McDonald's agrees to pay a multimillion-dollar fine to France to settle a process for tax fraud
A McDonald's in France.
A McDonald’s in France.Michael Spengler (AP)

The French justice has validated a multimillion-dollar agreement with the American fast food giant McDonald’s to avoid a process for alleged tax fraud that dates back to the last decade. As confirmed on Thursday by the national financial prosecutor’s office, the popular restaurant chain will pay a total of 1,245 million euros to the French authorities as a fine and payment of back taxes between 2009 and 2020.

The president of the judicial court of Paris, Stéphane Noël, gave his approval this Thursday in a hearing to the payment of a fine of 508 million euros. Added to this are another 737 million that McDonald’s has also agreed to pay to the French treasury to settle its evaded corporate tax, says the Agence France Presse (AFP).

The agreement has been produced through the so-called Judicial Convention of Public Interest (CJIP), a procedure created in France in 2016 through the law of transparency and fight against corruption. It allows the prosecutor to propose to a legal entity —companies, associations or even territorial communities— accused of corruption or other certain crimes of tax fraud, an agreement or agreement by which the accused pays a fine in exchange for stopping the judicial proceeding.

As long as the payment [de la multa y los impuestos atrasados]this validation certifies the end of the public action against the signatory companies” of the agreement, the financial prosecutor of Paris, Jean-François Bohnert, said in a statement.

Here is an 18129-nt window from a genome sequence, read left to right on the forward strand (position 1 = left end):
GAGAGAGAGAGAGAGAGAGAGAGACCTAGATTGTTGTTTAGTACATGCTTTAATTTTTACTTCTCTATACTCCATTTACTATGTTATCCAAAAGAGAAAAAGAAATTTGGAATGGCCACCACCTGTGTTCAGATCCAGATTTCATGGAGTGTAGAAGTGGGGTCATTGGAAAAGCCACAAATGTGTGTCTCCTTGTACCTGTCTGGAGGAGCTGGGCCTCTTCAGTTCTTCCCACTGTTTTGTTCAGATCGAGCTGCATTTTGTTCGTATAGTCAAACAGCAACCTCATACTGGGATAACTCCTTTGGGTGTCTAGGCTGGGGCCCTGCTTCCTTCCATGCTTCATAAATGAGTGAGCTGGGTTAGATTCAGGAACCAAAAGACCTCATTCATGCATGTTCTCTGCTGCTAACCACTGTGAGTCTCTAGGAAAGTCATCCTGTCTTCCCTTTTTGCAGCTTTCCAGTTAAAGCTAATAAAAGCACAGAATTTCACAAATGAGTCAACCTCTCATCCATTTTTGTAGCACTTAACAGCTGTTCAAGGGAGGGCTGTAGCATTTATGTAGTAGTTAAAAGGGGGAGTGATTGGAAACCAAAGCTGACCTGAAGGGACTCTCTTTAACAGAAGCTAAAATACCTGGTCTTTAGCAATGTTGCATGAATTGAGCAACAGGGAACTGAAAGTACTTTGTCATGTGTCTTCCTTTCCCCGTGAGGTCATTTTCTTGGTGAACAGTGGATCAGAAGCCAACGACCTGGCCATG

The National Financial Prosecutor’s Office opened a preliminary investigation against the North American fast food giant in January 2016, following a complaint filed by the McDonald’s Ouest Parisien works council. The French justice suspects that the US chain artificially reduced its profits from 2009, by paying royalties for the exploitation of the McDonald’s brand to its European parent company based in Luxembourg, according to AFP.

This “led to the absorption of a large part of the margins generated by French restaurants and the reduction of taxes paid in France by the various structures of the group,” said the president of the court.

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The agreement has been concluded by all parties. Prosecutor Bohnert assured that the fine was set at the “maximum amount”. The total agreement, of more than 1,200 million euros, represents “2.5 times the amount of taxes evaded” by the chain. It is a “real sanction, both symbolically and economically” that allows “responding to transnational fraud,” he stressed in statements after the hearing.

For its part, McDonald’s congratulated in a statement for an agreement that “ends a tax dispute and a tax investigation without admission of guilt.”

France is, after the United States, the second largest world market for the fast food chain, which has almost 1,500 establishments in French territory. Even before a pandemic that further boosted fast food sales, the North American giant achieved profits of almost 5,500 million euros in 2019, the economic newspaper Les Echos highlighted at the time.

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